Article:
Can that explain why relapse frequency and EDSS progression / Brain atrophy don’t seem to correlate? And why some drugs seem to have good effect on reducing replases , but no effect on brain atrophy? Can Prof G please 
15 Apr 2013
OBJECTIVE: To test the cognitive reserve (CR) hypothesis in the model of multiple sclerosis (MS) by assessing the interactions among CR, brain atrophy, and cognitive efficiency in patients with relapsing-remitting MS.

About the author

Prof G

Professor of Neurology, Barts & The London. MS & Preventive Neurology thinker, blogger, runner, vegetable gardener, husband, father, cook and wine & food lover.


  • Can I ask the question again? What are the chances of laquinimod being okayed by NICE for use in MS as I think it's before the committee now regarding RRMSers, but it has such a poor effect on relapses that I hope they don't only consider that. If it gets the go ahead, could we see it in the near future for RRMSers? Would new trials need to be done before progressive MSers could get it?

    • Lexie, the EMA is currently reviewing Laquinimod. Until the drug has a European license NICE won't rule on the drug. If it gets a license it will be for RRMS and not as an add-on drug for neuroprotection. In my opinion this is how the drug should be tested; as an add-on to anti-inflammatories in progressive MS.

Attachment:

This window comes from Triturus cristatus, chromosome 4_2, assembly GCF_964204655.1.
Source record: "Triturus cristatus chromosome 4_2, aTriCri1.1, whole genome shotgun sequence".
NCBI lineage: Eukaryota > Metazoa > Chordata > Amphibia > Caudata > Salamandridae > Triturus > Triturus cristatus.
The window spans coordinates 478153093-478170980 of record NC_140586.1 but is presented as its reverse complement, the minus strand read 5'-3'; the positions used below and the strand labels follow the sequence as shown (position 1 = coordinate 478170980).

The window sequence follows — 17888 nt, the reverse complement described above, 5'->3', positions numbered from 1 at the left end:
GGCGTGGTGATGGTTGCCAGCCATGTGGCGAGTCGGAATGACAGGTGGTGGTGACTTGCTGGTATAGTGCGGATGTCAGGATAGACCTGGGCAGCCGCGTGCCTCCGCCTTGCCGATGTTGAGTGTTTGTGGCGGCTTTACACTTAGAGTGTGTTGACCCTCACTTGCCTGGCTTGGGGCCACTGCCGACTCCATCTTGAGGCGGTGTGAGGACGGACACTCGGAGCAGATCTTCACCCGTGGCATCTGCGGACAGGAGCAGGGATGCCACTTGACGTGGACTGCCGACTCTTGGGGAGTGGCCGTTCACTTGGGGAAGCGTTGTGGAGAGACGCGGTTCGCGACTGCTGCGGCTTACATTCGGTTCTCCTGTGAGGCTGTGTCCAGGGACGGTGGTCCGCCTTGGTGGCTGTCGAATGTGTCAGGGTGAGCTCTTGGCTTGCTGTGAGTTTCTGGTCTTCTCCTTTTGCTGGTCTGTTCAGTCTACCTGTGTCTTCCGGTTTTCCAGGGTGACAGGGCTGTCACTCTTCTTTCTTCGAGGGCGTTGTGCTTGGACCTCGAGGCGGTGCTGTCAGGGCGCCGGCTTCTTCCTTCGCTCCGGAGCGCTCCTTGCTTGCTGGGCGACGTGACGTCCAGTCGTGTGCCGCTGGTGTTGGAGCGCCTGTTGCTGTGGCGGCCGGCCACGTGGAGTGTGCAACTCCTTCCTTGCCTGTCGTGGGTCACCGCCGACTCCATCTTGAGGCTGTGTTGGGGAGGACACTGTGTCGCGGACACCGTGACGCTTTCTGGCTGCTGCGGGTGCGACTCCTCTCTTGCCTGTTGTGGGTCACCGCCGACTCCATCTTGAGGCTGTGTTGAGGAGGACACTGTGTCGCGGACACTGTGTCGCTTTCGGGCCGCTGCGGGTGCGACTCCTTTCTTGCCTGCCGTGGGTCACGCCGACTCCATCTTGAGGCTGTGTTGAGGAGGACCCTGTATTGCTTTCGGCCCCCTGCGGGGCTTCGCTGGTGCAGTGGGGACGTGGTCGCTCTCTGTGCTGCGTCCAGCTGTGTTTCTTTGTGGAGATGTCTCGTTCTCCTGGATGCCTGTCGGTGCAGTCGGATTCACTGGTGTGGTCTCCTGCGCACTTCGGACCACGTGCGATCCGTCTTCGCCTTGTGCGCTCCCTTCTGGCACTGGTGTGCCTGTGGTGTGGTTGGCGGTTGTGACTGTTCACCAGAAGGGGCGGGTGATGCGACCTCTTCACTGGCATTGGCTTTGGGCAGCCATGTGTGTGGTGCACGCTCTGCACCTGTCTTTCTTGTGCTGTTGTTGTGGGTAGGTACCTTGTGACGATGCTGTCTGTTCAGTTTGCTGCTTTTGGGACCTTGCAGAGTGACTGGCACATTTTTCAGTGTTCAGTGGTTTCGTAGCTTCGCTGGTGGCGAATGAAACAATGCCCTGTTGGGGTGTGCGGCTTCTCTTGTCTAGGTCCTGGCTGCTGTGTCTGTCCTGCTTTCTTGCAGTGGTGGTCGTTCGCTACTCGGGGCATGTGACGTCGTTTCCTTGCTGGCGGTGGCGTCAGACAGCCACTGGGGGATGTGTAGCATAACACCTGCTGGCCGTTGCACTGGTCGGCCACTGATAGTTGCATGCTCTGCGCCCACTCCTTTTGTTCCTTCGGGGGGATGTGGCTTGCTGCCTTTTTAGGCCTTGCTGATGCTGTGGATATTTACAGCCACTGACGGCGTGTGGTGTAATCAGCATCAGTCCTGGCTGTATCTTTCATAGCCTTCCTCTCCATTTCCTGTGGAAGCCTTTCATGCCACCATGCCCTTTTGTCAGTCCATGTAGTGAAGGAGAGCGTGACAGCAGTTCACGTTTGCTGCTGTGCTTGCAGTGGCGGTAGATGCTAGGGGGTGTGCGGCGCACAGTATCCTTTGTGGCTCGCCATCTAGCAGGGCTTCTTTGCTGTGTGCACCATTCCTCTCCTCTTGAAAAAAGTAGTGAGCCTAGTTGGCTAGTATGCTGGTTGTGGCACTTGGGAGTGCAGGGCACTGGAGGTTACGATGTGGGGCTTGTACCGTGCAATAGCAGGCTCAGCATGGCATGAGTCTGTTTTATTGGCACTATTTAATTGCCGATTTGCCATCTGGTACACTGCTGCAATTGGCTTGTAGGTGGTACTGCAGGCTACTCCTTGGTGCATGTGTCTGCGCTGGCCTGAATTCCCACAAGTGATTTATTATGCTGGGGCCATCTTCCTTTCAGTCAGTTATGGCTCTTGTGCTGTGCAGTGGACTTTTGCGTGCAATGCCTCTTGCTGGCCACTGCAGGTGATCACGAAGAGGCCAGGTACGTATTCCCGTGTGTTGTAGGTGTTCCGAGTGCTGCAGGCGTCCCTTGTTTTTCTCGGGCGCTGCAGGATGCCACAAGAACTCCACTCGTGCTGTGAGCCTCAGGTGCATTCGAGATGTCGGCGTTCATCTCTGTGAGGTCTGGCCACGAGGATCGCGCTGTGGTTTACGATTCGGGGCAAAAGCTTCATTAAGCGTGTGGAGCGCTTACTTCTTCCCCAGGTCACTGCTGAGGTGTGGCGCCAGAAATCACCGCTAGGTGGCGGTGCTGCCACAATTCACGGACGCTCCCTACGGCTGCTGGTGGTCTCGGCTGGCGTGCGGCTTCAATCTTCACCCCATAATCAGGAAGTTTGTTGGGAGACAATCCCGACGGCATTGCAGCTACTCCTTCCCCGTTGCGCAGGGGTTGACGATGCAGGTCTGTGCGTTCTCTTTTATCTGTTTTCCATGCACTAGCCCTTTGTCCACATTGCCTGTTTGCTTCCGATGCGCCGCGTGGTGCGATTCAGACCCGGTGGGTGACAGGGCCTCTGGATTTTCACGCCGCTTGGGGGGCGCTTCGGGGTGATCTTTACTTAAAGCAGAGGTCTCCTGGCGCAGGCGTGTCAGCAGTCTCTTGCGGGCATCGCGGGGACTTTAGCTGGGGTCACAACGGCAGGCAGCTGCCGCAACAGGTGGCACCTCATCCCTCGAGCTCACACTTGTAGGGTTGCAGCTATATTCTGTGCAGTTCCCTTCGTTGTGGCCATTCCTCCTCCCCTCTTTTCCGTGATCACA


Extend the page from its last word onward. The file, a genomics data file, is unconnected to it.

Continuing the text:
• Lexie has left a new comment on your post "Laquinimod slows down the brain shredder":

      Thanks, Prof. So does this mean that a whole new set of trials as an add on neuroprotectant will be needed, which could take years? Or Teva could only allow add on trials to Copaxone to keep a bigger share of the market.
      Also in the application to NICE it states that laquinimod'directly modulates the CNS resident parenchymal cells which may reduce the inflitration of leukocytes into the CNS'. If it was allowed as an add on to some of the stronger imunomodulatory DMTs, could PML be a problem if its restricitng leukocyte infiltration?

    • Lexie the PML issue is quite unique to natalizumab. I am not saying there will be no PML cases on other immunosuppressive drugs the risk will be very low, i.e. in the order of 1 in 30,000.